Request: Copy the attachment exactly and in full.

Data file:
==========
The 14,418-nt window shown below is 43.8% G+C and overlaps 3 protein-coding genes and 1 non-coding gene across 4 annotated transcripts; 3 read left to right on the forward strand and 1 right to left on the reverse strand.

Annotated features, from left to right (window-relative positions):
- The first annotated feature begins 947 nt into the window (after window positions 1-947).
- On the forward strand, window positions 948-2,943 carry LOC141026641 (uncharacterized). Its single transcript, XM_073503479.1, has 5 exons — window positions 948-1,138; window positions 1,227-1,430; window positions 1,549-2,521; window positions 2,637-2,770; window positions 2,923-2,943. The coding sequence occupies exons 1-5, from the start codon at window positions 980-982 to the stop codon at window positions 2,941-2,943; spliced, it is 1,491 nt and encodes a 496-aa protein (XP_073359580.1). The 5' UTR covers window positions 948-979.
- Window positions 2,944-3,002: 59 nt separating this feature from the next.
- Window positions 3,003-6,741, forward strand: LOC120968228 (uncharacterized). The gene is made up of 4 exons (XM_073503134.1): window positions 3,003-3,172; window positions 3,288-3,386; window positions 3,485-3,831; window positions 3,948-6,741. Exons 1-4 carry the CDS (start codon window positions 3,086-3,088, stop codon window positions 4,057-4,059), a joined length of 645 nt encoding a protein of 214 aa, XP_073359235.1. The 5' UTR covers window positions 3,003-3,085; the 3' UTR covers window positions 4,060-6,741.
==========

The 14,418-nt window shown below is 43.8% G+C and overlaps 3 protein-coding genes and 1 non-coding gene across 4 annotated transcripts; 3 read left to right on the forward strand and 1 right to left on the reverse strand.

Annotated features, from left to right (window-relative positions):
- The first annotated feature begins 947 nt into the window (after window positions 1-947).
- On the forward strand, window positions 948-2,943 carry LOC141026641 (uncharacterized). Its single transcript, XM_073503479.1, has 5 exons — window positions 948-1,138; window positions 1,227-1,430; window positions 1,549-2,521; window positions 2,637-2,770; window positions 2,923-2,943. The coding sequence occupies exons 1-5, from the start codon at window positions 980-982 to the stop codon at window positions 2,941-2,943; spliced, it is 1,491 nt and encodes a 496-aa protein (XP_073359580.1). The 5' UTR covers window positions 948-979.
- Window positions 2,944-3,002: 59 nt separating this feature from the next.
- Window positions 3,003-6,741, forward strand: LOC120968228 (uncharacterized). The gene is made up of 4 exons (XM_073503134.1): window positions 3,003-3,172; window positions 3,288-3,386; window positions 3,485-3,831; window positions 3,948-6,741. Exons 1-4 carry the CDS (start codon window positions 3,086-3,088, stop codon window positions 4,057-4,059), a joined length of 645 nt encoding a protein of 214 aa, XP_073359235.1. The 5' UTR covers window positions 3,003-3,085; the 3' UTR covers window positions 4,060-6,741.